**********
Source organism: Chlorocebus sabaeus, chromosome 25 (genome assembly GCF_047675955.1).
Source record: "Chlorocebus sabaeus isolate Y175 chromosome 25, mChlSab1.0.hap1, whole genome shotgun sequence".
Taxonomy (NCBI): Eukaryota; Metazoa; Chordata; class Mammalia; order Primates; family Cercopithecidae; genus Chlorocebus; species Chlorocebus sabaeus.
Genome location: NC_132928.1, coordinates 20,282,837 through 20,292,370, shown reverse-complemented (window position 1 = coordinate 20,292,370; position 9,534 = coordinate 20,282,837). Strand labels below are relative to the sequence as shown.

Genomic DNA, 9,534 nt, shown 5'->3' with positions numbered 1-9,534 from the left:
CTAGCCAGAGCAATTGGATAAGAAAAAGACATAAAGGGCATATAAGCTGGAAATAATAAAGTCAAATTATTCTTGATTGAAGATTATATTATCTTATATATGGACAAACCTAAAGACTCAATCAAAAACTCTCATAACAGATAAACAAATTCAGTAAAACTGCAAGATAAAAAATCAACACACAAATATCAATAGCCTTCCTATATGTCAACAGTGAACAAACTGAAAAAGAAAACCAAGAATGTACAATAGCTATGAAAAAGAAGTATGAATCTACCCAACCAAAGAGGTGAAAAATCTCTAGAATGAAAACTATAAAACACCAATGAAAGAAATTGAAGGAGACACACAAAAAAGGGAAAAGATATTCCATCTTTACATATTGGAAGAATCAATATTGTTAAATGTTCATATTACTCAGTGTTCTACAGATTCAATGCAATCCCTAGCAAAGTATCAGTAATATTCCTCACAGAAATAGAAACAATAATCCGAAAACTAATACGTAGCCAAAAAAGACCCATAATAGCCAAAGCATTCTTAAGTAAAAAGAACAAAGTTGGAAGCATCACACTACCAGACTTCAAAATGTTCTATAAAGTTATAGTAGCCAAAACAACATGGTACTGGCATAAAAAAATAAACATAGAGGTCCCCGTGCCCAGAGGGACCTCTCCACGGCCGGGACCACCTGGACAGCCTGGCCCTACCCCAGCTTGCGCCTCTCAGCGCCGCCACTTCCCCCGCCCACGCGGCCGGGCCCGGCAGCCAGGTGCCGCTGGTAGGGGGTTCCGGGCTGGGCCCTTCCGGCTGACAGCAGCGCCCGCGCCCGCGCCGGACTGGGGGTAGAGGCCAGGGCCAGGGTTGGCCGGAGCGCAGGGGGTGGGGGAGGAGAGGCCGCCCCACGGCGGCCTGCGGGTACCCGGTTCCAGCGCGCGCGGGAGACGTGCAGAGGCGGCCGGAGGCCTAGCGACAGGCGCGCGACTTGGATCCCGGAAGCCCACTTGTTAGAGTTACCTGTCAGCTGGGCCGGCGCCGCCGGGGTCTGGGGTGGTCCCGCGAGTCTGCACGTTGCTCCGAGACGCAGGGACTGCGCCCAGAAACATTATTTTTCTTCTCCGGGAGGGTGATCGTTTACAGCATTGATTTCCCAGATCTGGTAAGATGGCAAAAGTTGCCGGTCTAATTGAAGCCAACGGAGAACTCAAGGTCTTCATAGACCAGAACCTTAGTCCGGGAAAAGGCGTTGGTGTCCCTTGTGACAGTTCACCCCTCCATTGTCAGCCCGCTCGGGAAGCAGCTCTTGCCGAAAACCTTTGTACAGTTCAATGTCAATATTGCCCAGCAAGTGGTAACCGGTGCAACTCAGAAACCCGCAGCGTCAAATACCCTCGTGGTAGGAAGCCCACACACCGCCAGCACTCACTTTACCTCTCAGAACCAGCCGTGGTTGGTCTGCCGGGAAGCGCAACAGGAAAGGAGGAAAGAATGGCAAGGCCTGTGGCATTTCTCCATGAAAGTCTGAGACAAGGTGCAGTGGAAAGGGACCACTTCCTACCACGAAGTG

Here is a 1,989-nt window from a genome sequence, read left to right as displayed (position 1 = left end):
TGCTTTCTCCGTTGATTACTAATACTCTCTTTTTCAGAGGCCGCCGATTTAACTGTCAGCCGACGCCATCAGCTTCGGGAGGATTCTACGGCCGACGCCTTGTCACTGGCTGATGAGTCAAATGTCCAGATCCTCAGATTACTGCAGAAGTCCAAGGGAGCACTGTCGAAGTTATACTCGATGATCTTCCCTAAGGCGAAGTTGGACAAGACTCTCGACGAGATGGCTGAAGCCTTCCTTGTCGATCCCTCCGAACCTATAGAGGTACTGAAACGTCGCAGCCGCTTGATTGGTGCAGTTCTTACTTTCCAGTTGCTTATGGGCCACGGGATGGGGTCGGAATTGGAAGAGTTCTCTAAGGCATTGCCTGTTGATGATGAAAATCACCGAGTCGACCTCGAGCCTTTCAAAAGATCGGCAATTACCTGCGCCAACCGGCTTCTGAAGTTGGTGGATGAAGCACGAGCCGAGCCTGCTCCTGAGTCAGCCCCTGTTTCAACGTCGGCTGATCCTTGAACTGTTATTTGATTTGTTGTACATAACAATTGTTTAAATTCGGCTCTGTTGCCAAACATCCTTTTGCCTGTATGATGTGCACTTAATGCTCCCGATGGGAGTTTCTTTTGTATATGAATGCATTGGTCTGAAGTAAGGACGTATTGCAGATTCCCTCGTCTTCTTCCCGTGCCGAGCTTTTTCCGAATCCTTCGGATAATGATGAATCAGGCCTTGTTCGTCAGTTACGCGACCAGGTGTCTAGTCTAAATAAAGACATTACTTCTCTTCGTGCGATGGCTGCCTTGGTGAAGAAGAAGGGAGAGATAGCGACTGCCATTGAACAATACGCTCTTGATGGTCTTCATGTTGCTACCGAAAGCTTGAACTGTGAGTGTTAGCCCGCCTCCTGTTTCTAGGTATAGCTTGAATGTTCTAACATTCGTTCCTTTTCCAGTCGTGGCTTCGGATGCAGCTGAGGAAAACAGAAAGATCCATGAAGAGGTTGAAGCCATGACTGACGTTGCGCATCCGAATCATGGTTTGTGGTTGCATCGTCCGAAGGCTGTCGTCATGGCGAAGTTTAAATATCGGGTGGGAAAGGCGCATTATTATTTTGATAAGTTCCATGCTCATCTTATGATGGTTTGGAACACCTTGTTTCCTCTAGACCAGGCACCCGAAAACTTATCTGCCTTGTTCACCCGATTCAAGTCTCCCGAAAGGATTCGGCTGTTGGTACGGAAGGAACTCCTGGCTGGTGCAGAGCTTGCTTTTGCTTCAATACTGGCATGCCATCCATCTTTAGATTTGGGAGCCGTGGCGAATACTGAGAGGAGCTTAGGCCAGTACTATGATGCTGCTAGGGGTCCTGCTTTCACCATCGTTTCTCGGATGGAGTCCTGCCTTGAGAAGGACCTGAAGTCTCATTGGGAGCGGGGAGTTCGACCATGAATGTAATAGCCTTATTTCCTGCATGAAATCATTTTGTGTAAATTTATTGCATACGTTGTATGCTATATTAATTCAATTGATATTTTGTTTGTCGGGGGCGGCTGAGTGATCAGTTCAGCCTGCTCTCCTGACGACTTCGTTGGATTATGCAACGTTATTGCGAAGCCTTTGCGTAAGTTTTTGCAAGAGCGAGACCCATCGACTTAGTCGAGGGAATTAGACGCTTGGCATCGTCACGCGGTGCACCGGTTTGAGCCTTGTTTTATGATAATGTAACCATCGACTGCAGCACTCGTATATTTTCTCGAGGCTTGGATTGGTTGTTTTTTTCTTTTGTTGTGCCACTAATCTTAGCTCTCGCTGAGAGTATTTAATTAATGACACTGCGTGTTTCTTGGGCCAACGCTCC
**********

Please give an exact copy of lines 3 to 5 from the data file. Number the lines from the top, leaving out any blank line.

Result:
Taxonomy (NCBI): Eukaryota; Metazoa; Chordata; class Mammalia; order Primates; family Cercopithecidae; genus Chlorocebus; species Chlorocebus sabaeus.
Genome location: NC_132928.1, coordinates 20,282,837 through 20,292,370, shown reverse-complemented (window position 1 = coordinate 20,292,370; position 9,534 = coordinate 20,282,837). Strand labels below are relative to the sequence as shown.

Genomic DNA, 9,534 nt, shown 5'->3' with positions numbered 1-9,534 from the left: